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Handling Reservations in Multiple-Level Cache

IP.com Disclosure Number: IPCOM000106780D
Original Publication Date: 1993-Dec-01
Included in the Prior Art Database: 2005-Mar-21
Document File: 6 page(s) / 250K

Publishing Venue

IBM

Related People

Simpson, RO: AUTHOR [+2]

Abstract

Disclosed are extensions to a multiprocessor's cache and cache protocols, for a system with load-and-reserve and conditional-store instructions, to maintain a reservation when a location is evicted from cache.

This text was extracted from an ASCII text file.
This is the abbreviated version, containing approximately 21% of the total text.

Handling Reservations in Multiple-Level Cache

      Disclosed are extensions to a multiprocessor's cache and cache
protocols, for a system with load-and-reserve and conditional-store
instructions, to maintain a reservation when a location is evicted
from cache.

      The use of the special instructions, load-and-reserve and
conditional-store, is in a sequence of the following form:

o     Load-and-reserve location X

o     Calculate a new value of X

o     Conditional store new value to location X

The conditional-store operation is performed only if the processor
holds a reservation for the location.  (In the IBM PowerPC, the
architecture does not require that the reservation address be checked
for equality with the target address of the store, but
implementations are permitted to require this equality.)  The
reservation is cleared when the processor performs a conditional
store, when the processor performs a load-and-reserve, or when
another processor stores to the same cache line.  In a typical use of
such a code sequence, the conditional-store instruction is followed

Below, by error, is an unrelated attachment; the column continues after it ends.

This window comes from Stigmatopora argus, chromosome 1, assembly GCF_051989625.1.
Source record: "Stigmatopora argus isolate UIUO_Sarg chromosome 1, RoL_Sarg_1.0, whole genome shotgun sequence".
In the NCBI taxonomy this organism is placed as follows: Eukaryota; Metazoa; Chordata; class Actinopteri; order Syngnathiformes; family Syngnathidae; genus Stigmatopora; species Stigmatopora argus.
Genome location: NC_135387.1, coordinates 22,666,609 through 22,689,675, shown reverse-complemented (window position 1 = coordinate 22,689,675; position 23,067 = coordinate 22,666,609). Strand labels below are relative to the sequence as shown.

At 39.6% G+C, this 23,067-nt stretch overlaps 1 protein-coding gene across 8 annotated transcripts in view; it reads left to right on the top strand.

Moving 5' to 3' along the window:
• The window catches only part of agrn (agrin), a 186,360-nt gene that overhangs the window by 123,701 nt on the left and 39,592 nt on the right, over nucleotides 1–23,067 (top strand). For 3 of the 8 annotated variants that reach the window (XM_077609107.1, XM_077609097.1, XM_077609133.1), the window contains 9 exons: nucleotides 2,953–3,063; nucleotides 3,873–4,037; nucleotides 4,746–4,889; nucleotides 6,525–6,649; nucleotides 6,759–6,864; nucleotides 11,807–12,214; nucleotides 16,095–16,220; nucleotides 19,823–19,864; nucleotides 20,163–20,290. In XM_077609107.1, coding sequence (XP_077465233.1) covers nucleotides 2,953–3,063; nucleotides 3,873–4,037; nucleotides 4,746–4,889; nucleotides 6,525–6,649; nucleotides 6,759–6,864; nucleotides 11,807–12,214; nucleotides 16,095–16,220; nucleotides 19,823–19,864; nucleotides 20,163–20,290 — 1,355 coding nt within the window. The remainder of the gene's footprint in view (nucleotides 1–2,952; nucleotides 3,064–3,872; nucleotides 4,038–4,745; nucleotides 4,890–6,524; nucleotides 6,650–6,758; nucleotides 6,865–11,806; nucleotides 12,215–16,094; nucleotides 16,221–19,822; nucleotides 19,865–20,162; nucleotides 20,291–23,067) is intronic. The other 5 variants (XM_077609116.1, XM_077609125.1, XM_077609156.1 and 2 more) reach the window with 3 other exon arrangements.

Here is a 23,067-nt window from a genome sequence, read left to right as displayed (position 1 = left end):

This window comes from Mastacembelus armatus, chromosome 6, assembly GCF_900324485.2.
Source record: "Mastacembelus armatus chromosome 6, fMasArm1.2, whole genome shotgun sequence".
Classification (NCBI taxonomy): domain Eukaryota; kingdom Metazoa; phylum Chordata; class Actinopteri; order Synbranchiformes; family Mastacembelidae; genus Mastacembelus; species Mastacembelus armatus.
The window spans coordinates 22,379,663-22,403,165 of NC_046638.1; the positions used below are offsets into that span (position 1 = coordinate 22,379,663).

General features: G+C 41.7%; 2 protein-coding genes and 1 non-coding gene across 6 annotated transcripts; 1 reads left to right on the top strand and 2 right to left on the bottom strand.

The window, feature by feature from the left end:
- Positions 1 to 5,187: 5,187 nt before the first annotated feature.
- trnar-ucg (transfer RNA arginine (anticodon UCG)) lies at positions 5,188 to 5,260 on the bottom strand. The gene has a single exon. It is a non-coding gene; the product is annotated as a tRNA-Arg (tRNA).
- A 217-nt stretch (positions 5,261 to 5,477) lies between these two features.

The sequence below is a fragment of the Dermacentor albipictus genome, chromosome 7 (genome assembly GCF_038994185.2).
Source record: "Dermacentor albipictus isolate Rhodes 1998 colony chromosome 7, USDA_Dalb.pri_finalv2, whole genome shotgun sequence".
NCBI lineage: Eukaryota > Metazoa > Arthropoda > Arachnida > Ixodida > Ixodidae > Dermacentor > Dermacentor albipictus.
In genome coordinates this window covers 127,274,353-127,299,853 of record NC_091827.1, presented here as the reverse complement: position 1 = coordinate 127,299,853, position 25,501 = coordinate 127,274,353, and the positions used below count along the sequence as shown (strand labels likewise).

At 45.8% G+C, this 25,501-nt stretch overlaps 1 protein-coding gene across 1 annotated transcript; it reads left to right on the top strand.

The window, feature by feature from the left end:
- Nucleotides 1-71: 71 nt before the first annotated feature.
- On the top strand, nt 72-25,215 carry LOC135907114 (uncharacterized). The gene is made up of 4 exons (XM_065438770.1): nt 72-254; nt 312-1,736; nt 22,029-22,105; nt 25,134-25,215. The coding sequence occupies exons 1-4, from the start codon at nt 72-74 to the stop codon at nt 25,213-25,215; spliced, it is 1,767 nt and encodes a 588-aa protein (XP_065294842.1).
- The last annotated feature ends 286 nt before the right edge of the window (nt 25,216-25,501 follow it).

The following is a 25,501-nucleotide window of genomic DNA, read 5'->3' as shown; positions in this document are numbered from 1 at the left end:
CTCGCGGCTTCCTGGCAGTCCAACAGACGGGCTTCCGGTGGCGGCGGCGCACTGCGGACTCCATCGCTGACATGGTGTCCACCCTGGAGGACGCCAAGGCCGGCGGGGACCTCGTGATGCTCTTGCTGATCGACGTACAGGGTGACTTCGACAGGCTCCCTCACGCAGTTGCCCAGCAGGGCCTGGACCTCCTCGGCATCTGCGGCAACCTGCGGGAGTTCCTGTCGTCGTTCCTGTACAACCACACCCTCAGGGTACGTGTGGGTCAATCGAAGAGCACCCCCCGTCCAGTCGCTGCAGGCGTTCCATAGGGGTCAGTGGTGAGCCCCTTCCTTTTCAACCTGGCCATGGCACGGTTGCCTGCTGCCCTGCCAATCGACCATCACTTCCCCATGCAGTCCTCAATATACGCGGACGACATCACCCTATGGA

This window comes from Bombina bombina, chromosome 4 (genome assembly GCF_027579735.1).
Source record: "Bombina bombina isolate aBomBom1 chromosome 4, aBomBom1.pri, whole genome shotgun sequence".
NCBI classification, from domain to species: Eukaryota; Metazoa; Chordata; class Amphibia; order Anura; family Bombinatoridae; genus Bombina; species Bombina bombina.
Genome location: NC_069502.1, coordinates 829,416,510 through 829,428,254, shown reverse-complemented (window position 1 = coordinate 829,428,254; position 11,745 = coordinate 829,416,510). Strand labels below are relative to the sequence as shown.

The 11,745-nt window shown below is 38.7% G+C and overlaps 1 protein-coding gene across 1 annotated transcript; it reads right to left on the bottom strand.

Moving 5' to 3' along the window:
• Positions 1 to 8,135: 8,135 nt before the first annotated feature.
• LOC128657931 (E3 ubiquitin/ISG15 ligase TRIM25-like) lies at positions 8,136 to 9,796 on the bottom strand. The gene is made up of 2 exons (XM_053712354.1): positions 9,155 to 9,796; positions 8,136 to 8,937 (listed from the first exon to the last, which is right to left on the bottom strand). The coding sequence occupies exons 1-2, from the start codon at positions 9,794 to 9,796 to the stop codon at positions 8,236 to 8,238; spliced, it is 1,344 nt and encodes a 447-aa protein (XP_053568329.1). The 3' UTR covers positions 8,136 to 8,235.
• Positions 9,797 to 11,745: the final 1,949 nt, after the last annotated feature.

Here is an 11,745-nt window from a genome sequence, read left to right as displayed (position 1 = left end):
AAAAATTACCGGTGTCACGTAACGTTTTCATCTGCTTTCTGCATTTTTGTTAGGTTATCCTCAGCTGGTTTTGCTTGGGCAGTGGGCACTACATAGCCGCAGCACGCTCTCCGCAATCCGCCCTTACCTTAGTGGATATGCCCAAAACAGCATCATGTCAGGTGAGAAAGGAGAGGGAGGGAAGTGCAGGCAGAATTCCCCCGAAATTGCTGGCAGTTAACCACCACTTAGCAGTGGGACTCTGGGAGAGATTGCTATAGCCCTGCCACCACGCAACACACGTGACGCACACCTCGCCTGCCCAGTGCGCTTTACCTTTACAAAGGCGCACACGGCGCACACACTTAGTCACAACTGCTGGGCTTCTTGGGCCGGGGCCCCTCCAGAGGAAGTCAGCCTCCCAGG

by a test for success of the store and a branch, in the case of
failure of the conditional store, back to the beginning of the
sequence for another attempt.  Such a code sequence is termed a
conditional loop.

      During calculation of the new value of X, the cache line in
which X resides may be subject to eviction from the cache.  While
calculating X, the processor may access other locations in memory.
Such an access may require eviction of a line from a cache at some
level of the memory hierarchy, in order to bring into the cache the
line containing the accessed location.  If the calculation requires
access to a set of distinct cache lines that cannot all be present in
the cache at once, it may be necessary to evict from the cache a line
for which the processor holds a reservation.  If a reservation is
associated with the cache line, eviction of the line requires
clearing the reservation.  This can result in an execution scenario
in which the processor always cancels its own reservation, and never
exits from a conditional loop.

      It might seem that software can avoid the problem by limiting
the number of accesses inside a conditional sequence to the number of
lines that can be guaranteed to be maintained simultaneously by the
hardware.  However, for software to be portable across a variety of
processors, this number is zero, because with a direct-mapped cache
any location accessed inside conditional sequence might be mapped to
the same line as that in which X resides This severely restricts the
uses of the special instructions.

      In some circumstances an adroit replacement strategy can
guarantee that no line for which the processor holds a reservation
will ever be evicted from the cache.  For example, if each cache is
set-associative with two or more sets, and if the processor can hold
at most one reservation, then each ca...